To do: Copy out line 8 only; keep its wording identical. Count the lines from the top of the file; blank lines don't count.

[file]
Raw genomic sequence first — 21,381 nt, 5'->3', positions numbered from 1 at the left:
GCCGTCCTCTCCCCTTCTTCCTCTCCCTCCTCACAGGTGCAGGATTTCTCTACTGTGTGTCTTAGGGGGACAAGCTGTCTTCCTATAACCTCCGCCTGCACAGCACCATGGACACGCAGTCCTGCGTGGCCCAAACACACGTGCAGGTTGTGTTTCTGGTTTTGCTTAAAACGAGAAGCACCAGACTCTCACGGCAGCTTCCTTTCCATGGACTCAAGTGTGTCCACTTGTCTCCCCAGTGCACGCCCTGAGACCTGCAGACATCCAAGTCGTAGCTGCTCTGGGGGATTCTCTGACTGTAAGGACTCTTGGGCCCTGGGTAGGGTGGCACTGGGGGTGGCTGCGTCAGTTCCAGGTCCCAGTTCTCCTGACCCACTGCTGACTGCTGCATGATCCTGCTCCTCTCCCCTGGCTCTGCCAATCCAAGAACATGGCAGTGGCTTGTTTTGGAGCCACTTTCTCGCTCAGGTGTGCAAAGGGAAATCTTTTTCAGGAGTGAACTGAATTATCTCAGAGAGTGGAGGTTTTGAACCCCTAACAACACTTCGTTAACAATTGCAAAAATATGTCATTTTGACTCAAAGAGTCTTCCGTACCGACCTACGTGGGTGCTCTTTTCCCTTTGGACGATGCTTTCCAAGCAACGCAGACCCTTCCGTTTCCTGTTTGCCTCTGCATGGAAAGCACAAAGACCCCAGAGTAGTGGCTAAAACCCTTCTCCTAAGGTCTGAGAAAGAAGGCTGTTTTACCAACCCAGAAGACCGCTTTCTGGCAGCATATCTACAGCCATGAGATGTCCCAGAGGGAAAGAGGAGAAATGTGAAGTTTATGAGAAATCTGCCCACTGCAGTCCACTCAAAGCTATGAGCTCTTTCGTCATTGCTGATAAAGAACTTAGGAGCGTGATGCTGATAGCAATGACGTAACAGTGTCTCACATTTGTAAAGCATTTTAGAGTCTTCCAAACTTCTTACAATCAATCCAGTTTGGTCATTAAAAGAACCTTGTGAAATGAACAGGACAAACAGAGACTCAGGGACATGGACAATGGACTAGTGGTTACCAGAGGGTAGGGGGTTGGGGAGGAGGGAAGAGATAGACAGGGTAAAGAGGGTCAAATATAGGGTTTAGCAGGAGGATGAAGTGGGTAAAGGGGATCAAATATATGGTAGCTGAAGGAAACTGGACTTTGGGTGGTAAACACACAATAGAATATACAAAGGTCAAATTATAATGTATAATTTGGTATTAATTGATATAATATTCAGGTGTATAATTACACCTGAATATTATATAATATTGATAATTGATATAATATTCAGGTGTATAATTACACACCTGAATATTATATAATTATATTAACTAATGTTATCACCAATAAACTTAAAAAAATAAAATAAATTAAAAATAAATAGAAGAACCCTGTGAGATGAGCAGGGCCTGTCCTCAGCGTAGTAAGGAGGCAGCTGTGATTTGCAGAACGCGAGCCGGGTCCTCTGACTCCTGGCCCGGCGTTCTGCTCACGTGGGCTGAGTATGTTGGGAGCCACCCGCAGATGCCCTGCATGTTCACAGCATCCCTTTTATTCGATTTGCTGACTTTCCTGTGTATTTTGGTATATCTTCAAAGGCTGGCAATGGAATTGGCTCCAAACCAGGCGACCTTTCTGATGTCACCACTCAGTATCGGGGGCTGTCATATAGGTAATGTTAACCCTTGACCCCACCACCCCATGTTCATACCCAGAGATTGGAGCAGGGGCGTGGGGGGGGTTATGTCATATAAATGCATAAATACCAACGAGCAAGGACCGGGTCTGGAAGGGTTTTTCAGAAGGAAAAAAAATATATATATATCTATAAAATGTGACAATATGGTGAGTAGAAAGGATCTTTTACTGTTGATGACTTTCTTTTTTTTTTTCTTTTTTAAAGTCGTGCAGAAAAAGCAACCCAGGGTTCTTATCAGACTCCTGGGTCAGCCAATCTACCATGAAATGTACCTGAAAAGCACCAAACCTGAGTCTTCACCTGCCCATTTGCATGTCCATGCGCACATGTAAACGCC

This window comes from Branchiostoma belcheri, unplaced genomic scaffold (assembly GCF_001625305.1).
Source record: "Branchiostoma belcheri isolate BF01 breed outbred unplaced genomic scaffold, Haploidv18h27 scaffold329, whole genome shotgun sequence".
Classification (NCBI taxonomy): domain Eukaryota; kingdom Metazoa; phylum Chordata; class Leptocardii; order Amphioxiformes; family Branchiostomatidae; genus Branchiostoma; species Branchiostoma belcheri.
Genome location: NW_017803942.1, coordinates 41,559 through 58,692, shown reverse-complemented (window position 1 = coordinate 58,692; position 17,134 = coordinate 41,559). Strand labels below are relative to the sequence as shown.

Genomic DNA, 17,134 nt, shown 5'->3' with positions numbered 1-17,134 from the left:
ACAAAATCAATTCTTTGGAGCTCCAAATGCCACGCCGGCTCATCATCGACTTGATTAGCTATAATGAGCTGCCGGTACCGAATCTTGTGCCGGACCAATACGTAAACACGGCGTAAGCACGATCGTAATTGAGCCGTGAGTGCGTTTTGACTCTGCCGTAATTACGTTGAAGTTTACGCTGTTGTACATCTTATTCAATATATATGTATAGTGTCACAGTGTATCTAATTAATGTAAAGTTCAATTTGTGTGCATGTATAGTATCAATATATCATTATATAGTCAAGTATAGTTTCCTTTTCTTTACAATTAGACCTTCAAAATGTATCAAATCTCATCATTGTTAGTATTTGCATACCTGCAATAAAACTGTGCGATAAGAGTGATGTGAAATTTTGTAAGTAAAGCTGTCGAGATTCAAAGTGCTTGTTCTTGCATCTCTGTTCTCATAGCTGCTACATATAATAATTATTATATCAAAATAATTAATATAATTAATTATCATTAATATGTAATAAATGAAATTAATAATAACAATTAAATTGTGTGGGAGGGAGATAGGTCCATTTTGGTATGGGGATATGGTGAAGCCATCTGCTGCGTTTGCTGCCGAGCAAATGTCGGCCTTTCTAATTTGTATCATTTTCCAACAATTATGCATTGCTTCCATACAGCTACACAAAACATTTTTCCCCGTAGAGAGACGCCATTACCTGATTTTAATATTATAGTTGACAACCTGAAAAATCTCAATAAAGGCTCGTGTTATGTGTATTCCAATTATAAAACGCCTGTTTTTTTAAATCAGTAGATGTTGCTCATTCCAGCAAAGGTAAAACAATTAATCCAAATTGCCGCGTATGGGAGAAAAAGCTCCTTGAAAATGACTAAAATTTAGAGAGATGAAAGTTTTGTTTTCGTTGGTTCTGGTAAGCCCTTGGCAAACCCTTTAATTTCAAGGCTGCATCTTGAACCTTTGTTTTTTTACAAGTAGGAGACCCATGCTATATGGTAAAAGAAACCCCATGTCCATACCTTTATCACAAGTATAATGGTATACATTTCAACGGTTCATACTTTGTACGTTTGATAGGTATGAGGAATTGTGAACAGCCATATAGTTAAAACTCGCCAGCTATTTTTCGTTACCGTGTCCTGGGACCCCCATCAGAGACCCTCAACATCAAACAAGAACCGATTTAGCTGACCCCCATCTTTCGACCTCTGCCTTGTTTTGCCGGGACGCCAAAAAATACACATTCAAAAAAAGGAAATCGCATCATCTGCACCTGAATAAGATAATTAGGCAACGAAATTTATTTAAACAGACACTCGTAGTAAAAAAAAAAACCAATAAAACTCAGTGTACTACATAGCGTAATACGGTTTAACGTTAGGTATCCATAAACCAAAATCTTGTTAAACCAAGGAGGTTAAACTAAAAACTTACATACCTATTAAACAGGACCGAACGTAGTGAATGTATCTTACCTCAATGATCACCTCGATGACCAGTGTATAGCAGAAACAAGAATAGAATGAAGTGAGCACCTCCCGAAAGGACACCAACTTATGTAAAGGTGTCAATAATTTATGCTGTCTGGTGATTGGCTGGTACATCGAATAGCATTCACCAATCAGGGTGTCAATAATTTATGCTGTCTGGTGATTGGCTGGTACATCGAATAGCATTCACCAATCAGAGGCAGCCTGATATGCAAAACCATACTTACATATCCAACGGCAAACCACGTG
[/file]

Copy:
ACAAAATCAATTCTTTGGAGCTCCAAATGCCACGCCGGCTCATCATCGACTTGATTAGCTATAATGAGCTGCCGGTACCGAATCTTGTGCCGGACCAATACGTAAACACGGCGTAAGCACGATCGTAATTGAGCCGTGAGTGCGTTTTGACTCTGCCGTAATTACGTTGAAGTTTACGCTGTTGTACATCTTATTCAATATATATGTATAGTGTCACAGTGTATCTAATTAATGTAAAGTTCAATTTGTGTGCATGTATAGTATCAATATATCATTATATAGTCAAGTATAGTTTCCTTTTCTTTACAATTAGACCTTCAAAATGTATCAAATCTCATCATTGTTAGTATTTGCATACCTGCAATAAAACTGTGCGATAAGAGTGATGTGAAATTTTGTAAGTAAAGCTGTCGAGATTCAAAGTGCTTGTTCTTGCATCTCTGTTCTCATAGCTGCTACATATAATAATTATTATATCAAAATAATTAATATAATTAATTATCATTAATATGTAATAAATGAAATTAATAATAACAATTAAATTGTGTGGGAGGGAGATAGGTCCATTTTGGTATGGGGATATGGTGAAGCCATCTGCTGCGTTTGCTGCCGAGCAAATGTCGGCCTTTCTAATTTGTATCATTTTCCAACAATTATGCATTGCTTCCATACAGCTACACAAAACATTTTTCCCCGTAGAGAGACGCCATTACCTGATTTTAATATTATAGTTGACAACCTGAAAAATCTCAATAAAGGCTCGTGTTATGTGTATTCCAATTATAAAACGCCTGTTTTTTTAAATCAGTAGATGTTGCTCATTCCAGCAAAGGTAAAACAATTAATCCAAATTGCCGCGTATGGGAGAAAAAGCTCCTTGAAAATGACTAAAATTTAGAGAGATGAAAGTTTTGTTTTCGTTGGTTCTGGTAAGCCCTTGGCAAACCCTTTAATTTCAAGGCTGCATCTTGAACCTTTGTTTTTTTACAAGTAGGAGACCCATGCTATATGGTAAAAGAAACCCCATGTCCATACCTTTATCACAAGTATAATGGTATACATTTCAACGGTTCATACTTTGTACGTTTGATAGGTATGAGGAATTGTGAACAGCCATATAGTTAAAACTCGCCAGCTATTTTTCGTTACCGTGTCCTGGGACCCCCATCAGAGACCCTCAACATCAAACAAGAACCGATTTAGCTGACCCCCATCTTTCGACCTCTGCCTTGTTTTGCCGGGACGCCAAAAAATACACATTCAAAAAAAGGAAATCGCATCATCTGCACCTGAATAAGATAATTAGGCAACGAAATTTATTTAAACAGACACTCGTAGTAAAAAAAAAAACCAATAAAACTCAGTGTACTACATAGCGTAATACGGTTTAACGTTAGGTATCCATAAACCAAAATCTTGTTAAACCAAGGAGGTTAAACTAAAAACTTACATACCTATTAAACAGGACCGAACGTAGTGAATGTATCTTACCTCAATGATCACCTCGATGACCAGTGTATAGCAGAAACAAGAATAGAATGAAGTGAGCACCTCCCGAAAGGACACCAACTTATGTAAAGGTGTCAATAATTTATGCTGTCTGGTGATTGGCTGGTACATCGAATAGCATTCACCAATCAGGGTGTCAATAATTTATGCTGTCTGGTGATTGGCTGGTACATCGAATAGCATTCACCAATCAGAGGCAGCCTGATATGCAAAACCATACTTACATATCCAACGGCAAACCACGTG